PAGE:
Merely by way of example, silicon carbide ceramic bodies produced according to the invention are useful in a wide variety of applications. For example, the ceramic bodies of the invention are useful in applications where having a high PV is a requirement. Such applications can include, for example, seal members, bearings, pump lifters, turbine components, valve guides, split seals, and the like. The unreacted additive (or inclusions) of the invention is provided to reduce the frictional drag on a mating surface through lubricating properties or hydropads. The inclusions may also act as liquid reservoirs in the event that the inclusion wears below the matrix surface. This provides a “hydropad” which causes slight separation of the faces and thus reduces wear.
Because the inclusions are unreactive with respect to the silicon, the inclusions may be provided with essentially any size. In this way, the amount of lubricity may easily be modified by altering the size and concentration of the additive. Preferably, the additive has a mean particle size in the range from about 100 microns to about 300 microns, and more preferably from about 150 microns to about 250 microns.
Referring now to FIG. 1, an exemplary method for producing a reaction bonded silicon carbide ceramic body will be described. The process begins by producing a raw batch mixture by combining a matrix or carbon source 10 with an additive 12. Carbon source 10 and additive 12 are blended together with a reactive agent 13 to form a raw batch mixture 14 as shown. A wide variety of carbon sources may be employed including graphite, carbon black, pyrolized resins, furfural alcohol-glycol mixtures, and the like. Preferably, carbon source 10 will be in powder form, typically having a particle size in the range from about 0.2 micron to about 2 micron, and more preferably about 0.7 micron. Optionally, a silicon carbide powder may be mixed with carbon source 10 prior to blending with additive 12.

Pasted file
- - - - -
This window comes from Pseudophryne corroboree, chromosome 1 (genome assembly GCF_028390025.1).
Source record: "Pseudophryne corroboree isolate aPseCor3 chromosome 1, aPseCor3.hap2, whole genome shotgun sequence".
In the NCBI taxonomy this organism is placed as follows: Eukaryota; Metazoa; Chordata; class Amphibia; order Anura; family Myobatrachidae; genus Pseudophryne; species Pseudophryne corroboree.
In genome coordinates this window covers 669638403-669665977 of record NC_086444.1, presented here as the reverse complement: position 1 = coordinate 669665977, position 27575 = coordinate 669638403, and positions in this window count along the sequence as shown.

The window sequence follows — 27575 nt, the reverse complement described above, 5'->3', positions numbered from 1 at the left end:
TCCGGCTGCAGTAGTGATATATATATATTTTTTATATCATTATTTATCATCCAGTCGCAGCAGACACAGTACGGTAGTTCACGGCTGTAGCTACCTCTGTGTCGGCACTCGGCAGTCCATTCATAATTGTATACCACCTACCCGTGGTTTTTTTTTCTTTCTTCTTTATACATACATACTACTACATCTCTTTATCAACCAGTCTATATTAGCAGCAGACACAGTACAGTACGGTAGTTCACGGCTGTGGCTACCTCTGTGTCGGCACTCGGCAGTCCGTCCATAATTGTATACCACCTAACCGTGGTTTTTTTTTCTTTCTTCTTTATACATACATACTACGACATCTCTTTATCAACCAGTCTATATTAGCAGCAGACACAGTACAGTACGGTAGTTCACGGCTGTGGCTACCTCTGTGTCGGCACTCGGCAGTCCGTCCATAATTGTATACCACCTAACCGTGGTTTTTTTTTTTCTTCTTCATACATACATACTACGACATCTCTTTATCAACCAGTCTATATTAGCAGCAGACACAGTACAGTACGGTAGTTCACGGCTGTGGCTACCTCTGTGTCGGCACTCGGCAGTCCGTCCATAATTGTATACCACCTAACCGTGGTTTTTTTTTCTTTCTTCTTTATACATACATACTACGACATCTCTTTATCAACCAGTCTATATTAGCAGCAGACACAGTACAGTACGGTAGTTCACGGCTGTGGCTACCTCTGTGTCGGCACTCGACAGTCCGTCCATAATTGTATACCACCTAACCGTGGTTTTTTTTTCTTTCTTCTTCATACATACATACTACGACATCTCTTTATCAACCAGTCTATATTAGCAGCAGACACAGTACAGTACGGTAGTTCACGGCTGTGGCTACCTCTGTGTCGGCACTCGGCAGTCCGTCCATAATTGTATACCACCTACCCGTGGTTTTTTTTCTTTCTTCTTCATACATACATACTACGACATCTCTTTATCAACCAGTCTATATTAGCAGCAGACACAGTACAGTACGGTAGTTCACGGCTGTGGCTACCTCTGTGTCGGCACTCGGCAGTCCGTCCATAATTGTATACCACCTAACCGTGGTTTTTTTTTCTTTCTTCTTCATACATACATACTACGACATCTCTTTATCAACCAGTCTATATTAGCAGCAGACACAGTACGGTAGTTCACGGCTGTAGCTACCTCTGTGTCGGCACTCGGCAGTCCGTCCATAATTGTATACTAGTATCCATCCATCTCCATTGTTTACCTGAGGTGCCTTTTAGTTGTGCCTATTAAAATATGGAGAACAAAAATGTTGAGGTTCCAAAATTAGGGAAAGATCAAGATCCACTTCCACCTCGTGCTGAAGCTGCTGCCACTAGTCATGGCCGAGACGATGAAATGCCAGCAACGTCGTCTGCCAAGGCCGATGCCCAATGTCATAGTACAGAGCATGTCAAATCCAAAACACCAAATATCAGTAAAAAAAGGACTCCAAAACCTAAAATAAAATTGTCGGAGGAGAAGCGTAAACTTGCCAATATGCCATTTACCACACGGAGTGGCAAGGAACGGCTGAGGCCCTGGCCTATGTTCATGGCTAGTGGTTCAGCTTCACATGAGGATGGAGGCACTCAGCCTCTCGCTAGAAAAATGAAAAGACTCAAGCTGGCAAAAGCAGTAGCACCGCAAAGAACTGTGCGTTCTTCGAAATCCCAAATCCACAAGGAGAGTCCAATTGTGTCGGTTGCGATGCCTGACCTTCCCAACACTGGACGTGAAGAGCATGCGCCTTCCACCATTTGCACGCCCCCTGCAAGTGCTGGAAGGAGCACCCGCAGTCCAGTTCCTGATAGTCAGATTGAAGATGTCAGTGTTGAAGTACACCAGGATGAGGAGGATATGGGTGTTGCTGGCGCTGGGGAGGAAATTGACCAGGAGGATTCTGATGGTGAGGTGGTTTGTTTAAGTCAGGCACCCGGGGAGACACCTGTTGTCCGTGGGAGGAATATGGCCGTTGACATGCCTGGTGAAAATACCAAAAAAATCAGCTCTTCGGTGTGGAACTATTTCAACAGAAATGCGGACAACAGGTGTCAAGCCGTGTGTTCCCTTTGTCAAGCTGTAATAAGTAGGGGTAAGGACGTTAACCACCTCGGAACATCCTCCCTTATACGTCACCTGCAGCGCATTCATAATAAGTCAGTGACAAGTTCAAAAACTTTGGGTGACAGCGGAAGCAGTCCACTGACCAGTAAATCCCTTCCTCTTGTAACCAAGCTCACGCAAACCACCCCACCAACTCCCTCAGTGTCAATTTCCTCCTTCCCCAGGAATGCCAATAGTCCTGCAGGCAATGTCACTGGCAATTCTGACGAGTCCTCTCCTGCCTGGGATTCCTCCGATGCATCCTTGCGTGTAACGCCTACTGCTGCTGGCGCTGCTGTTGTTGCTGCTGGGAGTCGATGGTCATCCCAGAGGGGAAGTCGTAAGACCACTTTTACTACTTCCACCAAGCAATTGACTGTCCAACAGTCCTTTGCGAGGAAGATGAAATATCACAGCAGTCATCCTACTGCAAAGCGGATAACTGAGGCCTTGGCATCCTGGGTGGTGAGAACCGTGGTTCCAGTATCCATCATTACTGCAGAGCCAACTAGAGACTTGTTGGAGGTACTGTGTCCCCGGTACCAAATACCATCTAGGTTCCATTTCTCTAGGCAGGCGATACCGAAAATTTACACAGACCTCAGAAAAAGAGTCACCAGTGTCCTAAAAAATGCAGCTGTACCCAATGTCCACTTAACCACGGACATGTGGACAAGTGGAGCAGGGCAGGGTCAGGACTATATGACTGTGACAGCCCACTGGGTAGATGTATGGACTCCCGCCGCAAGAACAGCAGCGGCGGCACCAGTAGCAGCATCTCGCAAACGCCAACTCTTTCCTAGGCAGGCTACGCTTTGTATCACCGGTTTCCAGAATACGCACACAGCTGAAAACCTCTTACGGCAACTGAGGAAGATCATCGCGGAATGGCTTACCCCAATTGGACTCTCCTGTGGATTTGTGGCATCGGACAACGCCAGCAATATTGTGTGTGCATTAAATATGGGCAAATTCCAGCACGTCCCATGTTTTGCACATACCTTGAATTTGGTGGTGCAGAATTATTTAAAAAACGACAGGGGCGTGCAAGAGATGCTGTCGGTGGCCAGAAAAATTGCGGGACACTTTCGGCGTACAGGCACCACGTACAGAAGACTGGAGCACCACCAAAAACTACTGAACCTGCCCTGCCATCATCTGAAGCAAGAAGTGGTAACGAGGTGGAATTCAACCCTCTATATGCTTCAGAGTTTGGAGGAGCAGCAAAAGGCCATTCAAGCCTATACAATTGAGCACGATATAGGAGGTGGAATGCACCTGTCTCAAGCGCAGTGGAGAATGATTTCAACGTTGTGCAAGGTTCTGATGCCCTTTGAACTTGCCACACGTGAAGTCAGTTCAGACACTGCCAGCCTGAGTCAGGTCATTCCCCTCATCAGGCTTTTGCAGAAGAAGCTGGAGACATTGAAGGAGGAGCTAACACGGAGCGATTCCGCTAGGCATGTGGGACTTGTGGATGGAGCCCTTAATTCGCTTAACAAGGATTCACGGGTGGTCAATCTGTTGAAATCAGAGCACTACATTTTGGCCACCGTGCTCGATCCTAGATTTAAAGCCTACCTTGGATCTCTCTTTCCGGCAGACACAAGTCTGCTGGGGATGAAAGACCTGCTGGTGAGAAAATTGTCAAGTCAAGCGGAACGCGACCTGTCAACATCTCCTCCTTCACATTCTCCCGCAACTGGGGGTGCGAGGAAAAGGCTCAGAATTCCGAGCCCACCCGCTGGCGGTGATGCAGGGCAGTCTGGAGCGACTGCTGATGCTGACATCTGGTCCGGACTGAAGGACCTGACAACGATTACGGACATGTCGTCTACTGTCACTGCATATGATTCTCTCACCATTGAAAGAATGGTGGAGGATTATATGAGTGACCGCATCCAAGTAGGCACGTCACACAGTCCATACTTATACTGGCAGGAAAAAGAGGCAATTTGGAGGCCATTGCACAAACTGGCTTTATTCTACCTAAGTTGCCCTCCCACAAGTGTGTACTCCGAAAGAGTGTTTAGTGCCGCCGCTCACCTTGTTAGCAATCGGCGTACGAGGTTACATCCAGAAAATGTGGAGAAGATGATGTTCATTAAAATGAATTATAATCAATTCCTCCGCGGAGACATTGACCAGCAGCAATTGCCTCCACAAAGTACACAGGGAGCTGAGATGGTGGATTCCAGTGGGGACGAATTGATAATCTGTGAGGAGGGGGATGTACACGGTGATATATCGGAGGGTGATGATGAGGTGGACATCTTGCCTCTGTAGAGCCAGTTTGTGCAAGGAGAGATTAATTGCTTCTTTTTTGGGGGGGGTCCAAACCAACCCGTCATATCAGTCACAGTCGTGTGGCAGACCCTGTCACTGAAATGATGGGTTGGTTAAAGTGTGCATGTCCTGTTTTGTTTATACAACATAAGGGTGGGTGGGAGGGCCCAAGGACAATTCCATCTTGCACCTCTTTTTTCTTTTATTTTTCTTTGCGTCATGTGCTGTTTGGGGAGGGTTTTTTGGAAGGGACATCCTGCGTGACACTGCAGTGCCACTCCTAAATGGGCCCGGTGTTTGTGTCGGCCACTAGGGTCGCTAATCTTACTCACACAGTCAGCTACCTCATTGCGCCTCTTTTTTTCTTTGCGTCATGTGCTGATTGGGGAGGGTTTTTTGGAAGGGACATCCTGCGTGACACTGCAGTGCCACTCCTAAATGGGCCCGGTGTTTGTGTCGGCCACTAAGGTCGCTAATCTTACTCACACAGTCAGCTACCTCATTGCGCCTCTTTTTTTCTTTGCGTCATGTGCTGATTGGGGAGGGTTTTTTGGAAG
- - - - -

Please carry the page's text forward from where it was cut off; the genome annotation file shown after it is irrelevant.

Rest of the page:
Referring now to FIG. 2, one exemplary process for producing carbon source 10 will be described, it being appreciated that a wide variety of processes may be employed to produce carbon source 10. Initially, a slurry of graphite and binders 16 is mixed with silicon carbide powder 18 as illustrated in step 20. Slurry 16 preferably comprises a commonly commercially available colloidal graphite slurry containing one or more binders. For example, binders that may be employed include polyvinyl alcohol, acrylic resin, coal tar pitch, long chain fatty materials, metallic stearates, sugars, starches, alginates, polystyrene, and the like. Such a graphite slurry comprises water, graphite and various binders. Preferably, the colloidal slurry comprises about 80 percent water and about 20 percent solids, of which about 2 percent to about 5 percent is the binder or binders.